Go with a 75 gallon over a 60, and definitely choose a "reef ready" tank.
You will need a sump that will fit inside the stand, unless you would like to display it next to the tank. A "20 long" aquarium is about the biggest you can fit in the stand of a 75 gallon tank. The sump will have to be partitioned depending on what you want in it. If you plan on a refugium, you will need to separate it into 3 sections. The first being an intake area where you will have a filter sock and your protein skimmer, the second your refugium area if you go that route, and the third section your return area. You will need to glue in partitions to do this. I would take the aquarium to a local glass shop and have them cut them for you so they are precise. It shouldn't cost much.
The watts per gallon rule is useless when speaking in terms of LED
, and not all LED
fixtures are created equal, and cannot be judged by wattage alone. You'll have to decide what you are willing to spend for lighting, and what options you want this lighting to have. You can light a 75 gallon for $200.00 and up.
I don't use canister filters so I don't recommend them. I find them unnecessary. Nitrate and or phosphate removing material in my opinion is just a band aid, removing symptoms of a nutrient issue, instead of correcting the issue. I prefer figuring out the source and correcting it, by changing food, or salt mix, or increasing flow...
You will need a heater, or better yet 2 smaller heaters for redundancy. If one goes out, the other will still heat until you spot the problem. Or, if one gets stuck on, it won't cook the tank before you can spot the problem. I would put one behind the rock in the display, and the other in the sump. this way if your return pump fails, you still have the display heated until you correct it.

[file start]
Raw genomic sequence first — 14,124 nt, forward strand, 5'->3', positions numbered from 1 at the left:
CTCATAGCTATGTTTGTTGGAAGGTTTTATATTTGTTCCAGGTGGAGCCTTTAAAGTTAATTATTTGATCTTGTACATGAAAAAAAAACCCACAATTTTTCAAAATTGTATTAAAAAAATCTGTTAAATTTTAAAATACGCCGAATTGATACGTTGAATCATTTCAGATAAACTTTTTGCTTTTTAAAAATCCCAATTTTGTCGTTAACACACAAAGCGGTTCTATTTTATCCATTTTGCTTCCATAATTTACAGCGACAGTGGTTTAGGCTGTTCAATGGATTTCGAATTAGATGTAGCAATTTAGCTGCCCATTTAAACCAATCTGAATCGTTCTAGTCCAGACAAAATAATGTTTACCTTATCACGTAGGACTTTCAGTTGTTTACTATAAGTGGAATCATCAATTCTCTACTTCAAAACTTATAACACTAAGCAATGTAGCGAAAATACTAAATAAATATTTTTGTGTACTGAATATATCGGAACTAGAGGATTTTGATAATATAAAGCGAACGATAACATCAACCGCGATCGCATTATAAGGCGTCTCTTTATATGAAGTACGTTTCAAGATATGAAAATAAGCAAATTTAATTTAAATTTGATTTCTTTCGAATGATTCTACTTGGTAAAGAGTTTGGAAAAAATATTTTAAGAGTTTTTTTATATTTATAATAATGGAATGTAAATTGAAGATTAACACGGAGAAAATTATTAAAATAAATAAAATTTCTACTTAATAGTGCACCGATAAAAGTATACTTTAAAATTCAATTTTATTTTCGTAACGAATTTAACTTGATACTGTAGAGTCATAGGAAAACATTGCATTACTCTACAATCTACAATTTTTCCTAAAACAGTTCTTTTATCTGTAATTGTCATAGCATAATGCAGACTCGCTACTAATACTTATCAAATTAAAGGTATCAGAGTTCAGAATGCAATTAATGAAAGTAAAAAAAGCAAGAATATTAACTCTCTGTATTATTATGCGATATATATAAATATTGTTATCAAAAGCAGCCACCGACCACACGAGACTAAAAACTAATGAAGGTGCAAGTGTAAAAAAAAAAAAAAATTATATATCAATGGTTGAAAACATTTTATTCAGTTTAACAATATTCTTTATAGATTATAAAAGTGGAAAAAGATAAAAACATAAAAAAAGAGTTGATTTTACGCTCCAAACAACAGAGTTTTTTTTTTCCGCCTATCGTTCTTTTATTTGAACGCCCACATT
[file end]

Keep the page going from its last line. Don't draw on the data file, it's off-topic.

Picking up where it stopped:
You will need 75-100 pounds of rock. This will act as your nitrate reducing filtration. You can use "live rock" from the ocean or completely dry, man-made rock. Either will work. Some folks like dry rock to be sure you get no harmful hitch hikers from the ocean. I prefer live rock because I find the hitch hikers fascinating, and part of the ecosystem.
Substrate is optional. I like an inch or so of aragonite based sand on the bottom, for extra surface area for bacteria, and for some critters to live in. Also, white sand is reflective and helps lighting shadowed areas.
A protein skimmer is a good way to remove excess nutrients, and aerate the water. I would choose a skimmer rated for 1.5 to 2 times your total system volume. In my experience, manufacturers loosely rate their shimmers and many of the recommended skimmers are underpowered. The correct way to choose a skimmer is by air intake. The manufacturer should have the LPH (liters per hour) of air the pump pulls listed. I would shoot for a skimmer that pulls close to 1000lph.
Flow inside the tank should be achieved by the use of power heads. Effective power heads can be as cheap as 70 bucks and as expensive as 400+. It's all about how many "bells and whistles" you want. Either end of the spectrum will do the job.
Test kits. You'll need the API "reef master" test kit, and also Salifert alkalinity and salifert calcium kits. API's kit isn't very accurate for those things.
Lastly, your return pump. For a 75, you could use something 700-1200 gph
. danner mag drives and Eheim are good quality. I have had good luck with Lifeguard Aquatics Quiet One pumps as well.